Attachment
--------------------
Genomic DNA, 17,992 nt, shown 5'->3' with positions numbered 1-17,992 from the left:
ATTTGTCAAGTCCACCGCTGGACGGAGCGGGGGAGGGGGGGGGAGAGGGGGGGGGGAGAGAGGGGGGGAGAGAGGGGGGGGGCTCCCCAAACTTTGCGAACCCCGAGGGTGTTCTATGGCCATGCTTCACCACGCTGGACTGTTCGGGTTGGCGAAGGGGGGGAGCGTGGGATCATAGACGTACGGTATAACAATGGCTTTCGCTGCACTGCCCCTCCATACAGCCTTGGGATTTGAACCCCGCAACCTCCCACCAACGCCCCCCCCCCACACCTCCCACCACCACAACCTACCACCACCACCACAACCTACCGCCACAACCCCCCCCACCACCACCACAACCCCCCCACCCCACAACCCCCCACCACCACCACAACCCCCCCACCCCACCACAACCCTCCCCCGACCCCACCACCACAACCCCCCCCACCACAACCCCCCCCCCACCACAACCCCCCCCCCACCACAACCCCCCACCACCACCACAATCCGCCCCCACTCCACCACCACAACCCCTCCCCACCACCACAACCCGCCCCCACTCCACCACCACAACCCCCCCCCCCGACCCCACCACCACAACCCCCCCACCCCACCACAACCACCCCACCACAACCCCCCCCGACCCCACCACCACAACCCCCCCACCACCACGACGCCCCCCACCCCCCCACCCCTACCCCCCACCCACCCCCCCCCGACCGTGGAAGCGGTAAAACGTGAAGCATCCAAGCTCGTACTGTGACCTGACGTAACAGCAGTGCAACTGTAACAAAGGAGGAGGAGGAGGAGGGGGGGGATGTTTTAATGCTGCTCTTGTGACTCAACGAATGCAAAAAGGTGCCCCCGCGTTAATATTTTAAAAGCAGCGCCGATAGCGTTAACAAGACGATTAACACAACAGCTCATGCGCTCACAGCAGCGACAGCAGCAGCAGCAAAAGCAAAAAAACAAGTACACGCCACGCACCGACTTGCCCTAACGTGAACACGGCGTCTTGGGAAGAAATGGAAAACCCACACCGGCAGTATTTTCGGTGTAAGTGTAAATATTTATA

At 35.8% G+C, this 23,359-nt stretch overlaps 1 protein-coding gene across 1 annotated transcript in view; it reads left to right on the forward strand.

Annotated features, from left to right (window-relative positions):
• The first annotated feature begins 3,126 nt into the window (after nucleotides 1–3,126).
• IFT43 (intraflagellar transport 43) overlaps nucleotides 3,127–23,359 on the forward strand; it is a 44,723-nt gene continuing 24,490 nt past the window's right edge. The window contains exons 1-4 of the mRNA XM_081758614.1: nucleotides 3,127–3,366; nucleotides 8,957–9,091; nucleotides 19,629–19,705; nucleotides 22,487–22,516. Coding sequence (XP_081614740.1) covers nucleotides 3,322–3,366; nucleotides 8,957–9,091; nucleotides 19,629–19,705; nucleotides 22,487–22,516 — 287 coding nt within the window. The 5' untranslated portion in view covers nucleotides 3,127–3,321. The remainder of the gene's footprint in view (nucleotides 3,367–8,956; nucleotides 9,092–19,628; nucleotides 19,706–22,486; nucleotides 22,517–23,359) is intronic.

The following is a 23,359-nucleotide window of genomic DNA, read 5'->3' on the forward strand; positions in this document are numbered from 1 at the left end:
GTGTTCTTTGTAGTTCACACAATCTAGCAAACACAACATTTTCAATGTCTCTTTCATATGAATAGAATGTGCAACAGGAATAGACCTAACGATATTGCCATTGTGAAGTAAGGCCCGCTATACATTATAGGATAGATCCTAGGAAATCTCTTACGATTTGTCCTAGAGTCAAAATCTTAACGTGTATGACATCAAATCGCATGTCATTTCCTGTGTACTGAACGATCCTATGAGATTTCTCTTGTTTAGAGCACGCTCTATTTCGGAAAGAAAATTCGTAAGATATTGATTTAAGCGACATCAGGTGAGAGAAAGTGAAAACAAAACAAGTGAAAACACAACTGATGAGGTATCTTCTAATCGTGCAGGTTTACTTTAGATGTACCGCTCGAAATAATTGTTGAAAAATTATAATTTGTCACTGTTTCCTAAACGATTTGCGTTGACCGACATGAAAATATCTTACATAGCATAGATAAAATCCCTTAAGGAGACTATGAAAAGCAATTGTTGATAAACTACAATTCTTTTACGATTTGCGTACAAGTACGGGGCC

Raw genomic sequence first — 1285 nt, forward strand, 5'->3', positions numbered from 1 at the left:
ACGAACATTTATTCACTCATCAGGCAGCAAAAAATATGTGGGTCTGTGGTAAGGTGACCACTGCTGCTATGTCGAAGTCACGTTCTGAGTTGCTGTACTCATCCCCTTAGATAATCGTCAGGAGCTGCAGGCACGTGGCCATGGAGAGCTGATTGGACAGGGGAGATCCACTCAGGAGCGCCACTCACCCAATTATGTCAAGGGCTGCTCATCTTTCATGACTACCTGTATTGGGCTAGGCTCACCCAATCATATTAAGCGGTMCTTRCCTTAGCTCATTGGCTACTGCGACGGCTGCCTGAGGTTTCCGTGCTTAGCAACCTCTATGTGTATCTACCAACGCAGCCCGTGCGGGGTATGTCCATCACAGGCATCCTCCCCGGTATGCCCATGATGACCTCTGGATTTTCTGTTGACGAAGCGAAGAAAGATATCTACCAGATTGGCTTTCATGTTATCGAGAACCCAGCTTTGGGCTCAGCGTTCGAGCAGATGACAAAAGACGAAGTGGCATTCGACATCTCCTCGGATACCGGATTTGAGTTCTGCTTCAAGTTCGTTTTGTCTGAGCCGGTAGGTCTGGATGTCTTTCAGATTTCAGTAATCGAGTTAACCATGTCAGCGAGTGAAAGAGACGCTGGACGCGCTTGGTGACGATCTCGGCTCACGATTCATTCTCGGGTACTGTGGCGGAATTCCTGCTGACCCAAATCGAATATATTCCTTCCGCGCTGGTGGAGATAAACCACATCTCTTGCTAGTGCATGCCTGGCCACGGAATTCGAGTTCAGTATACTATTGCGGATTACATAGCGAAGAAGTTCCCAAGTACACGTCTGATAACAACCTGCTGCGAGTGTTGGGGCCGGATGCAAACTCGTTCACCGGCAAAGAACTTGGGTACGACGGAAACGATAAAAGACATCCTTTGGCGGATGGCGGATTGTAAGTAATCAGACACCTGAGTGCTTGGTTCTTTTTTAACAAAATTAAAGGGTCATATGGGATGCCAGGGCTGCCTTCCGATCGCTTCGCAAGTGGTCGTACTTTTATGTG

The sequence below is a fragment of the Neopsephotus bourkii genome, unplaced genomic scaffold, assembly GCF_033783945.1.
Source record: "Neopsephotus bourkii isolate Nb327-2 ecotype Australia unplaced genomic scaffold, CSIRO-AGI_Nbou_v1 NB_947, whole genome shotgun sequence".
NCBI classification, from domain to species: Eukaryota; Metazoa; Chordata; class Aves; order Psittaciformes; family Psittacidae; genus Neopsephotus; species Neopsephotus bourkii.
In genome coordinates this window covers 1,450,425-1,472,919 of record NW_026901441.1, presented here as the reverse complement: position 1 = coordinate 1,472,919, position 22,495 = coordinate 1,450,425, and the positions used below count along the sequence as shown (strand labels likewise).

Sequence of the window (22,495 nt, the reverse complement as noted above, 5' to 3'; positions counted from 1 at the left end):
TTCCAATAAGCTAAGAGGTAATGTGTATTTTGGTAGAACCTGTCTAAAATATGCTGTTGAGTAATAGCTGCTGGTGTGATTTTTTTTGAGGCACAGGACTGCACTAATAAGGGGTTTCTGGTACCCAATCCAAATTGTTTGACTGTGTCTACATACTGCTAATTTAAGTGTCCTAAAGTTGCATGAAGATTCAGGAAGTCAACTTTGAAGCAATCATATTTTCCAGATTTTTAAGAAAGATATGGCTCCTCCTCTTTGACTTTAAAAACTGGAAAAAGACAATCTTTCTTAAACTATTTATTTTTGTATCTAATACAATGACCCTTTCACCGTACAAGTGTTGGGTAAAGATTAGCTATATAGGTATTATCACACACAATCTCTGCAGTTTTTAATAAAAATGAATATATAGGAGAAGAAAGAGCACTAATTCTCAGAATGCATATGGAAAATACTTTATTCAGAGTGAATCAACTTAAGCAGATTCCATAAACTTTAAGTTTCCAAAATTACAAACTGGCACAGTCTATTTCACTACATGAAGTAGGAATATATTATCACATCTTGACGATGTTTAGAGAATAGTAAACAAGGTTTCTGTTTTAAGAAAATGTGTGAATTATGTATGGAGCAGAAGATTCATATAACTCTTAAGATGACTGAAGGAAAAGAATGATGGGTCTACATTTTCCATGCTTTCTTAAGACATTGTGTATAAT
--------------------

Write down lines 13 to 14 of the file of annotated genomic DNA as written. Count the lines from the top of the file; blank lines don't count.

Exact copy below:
NCBI classification, from domain to species: Eukaryota; Metazoa; Chordata; class Aves; order Psittaciformes; family Psittacidae; genus Neopsephotus; species Neopsephotus bourkii.
In genome coordinates this window covers 1,450,425-1,472,919 of record NW_026901441.1, presented here as the reverse complement: position 1 = coordinate 1,472,919, position 22,495 = coordinate 1,450,425, and the positions used below count along the sequence as shown (strand labels likewise).